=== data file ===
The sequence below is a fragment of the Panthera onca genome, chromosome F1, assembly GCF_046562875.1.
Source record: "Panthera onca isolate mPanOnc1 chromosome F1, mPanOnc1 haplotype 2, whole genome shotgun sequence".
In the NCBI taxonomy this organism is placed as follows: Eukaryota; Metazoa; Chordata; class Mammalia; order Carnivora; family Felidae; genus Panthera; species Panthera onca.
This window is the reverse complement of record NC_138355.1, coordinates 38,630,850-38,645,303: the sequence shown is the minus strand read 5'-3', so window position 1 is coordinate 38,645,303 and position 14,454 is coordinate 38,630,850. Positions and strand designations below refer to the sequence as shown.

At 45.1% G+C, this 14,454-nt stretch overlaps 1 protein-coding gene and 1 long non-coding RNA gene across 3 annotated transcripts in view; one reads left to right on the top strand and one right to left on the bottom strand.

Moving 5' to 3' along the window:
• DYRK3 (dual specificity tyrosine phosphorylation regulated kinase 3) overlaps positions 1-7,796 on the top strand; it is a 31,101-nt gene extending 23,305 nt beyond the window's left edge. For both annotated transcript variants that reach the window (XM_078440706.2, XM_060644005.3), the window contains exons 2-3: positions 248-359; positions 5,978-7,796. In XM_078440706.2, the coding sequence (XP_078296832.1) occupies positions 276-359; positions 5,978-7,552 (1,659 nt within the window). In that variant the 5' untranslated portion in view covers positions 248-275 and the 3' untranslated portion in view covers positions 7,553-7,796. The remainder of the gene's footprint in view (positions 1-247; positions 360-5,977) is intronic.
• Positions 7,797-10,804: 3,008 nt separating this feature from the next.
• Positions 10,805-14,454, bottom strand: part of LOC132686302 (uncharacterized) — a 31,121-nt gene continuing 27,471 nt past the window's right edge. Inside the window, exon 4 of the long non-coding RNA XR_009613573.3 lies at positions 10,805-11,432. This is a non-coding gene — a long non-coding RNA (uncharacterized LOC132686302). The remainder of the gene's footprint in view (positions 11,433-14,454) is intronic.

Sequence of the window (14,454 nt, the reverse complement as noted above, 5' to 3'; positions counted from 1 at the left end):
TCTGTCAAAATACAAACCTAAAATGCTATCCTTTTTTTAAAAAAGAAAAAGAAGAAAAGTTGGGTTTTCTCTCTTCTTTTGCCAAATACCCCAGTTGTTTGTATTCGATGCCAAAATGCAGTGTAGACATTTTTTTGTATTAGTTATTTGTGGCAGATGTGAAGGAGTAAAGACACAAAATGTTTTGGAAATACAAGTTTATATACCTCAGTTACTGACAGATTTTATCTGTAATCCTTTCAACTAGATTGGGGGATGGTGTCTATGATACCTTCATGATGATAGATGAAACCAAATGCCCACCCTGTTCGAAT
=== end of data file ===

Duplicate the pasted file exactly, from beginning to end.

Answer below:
The sequence below is a fragment of the Panthera onca genome, chromosome F1, assembly GCF_046562875.1.
Source record: "Panthera onca isolate mPanOnc1 chromosome F1, mPanOnc1 haplotype 2, whole genome shotgun sequence".
In the NCBI taxonomy this organism is placed as follows: Eukaryota; Metazoa; Chordata; class Mammalia; order Carnivora; family Felidae; genus Panthera; species Panthera onca.
This window is the reverse complement of record NC_138355.1, coordinates 38,630,850-38,645,303: the sequence shown is the minus strand read 5'-3', so window position 1 is coordinate 38,645,303 and position 14,454 is coordinate 38,630,850. Positions and strand designations below refer to the sequence as shown.

At 45.1% G+C, this 14,454-nt stretch overlaps 1 protein-coding gene and 1 long non-coding RNA gene across 3 annotated transcripts in view; one reads left to right on the top strand and one right to left on the bottom strand.

Moving 5' to 3' along the window:
• DYRK3 (dual specificity tyrosine phosphorylation regulated kinase 3) overlaps positions 1-7,796 on the top strand; it is a 31,101-nt gene extending 23,305 nt beyond the window's left edge. For both annotated transcript variants that reach the window (XM_078440706.2, XM_060644005.3), the window contains exons 2-3: positions 248-359; positions 5,978-7,796. In XM_078440706.2, the coding sequence (XP_078296832.1) occupies positions 276-359; positions 5,978-7,552 (1,659 nt within the window). In that variant the 5' untranslated portion in view covers positions 248-275 and the 3' untranslated portion in view covers positions 7,553-7,796. The remainder of the gene's footprint in view (positions 1-247; positions 360-5,977) is intronic.
• Positions 7,797-10,804: 3,008 nt separating this feature from the next.
• Positions 10,805-14,454, bottom strand: part of LOC132686302 (uncharacterized) — a 31,121-nt gene continuing 27,471 nt past the window's right edge. Inside the window, exon 4 of the long non-coding RNA XR_009613573.3 lies at positions 10,805-11,432. This is a non-coding gene — a long non-coding RNA (uncharacterized LOC132686302). The remainder of the gene's footprint in view (positions 11,433-14,454) is intronic.

Sequence of the window (14,454 nt, the reverse complement as noted above, 5' to 3'; positions counted from 1 at the left end):
TCTGTCAAAATACAAACCTAAAATGCTATCCTTTTTTTAAAAAAGAAAAAGAAGAAAAGTTGGGTTTTCTCTCTTCTTTTGCCAAATACCCCAGTTGTTTGTATTCGATGCCAAAATGCAGTGTAGACATTTTTTTGTATTAGTTATTTGTGGCAGATGTGAAGGAGTAAAGACACAAAATGTTTTGGAAATACAAGTTTATATACCTCAGTTACTGACAGATTTTATCTGTAATCCTTTCAACTAGATTGGGGGATGGTGTCTATGATACCTTCATGATGATAGATGAAACCAAATGCCCACCCTGTTCGAAT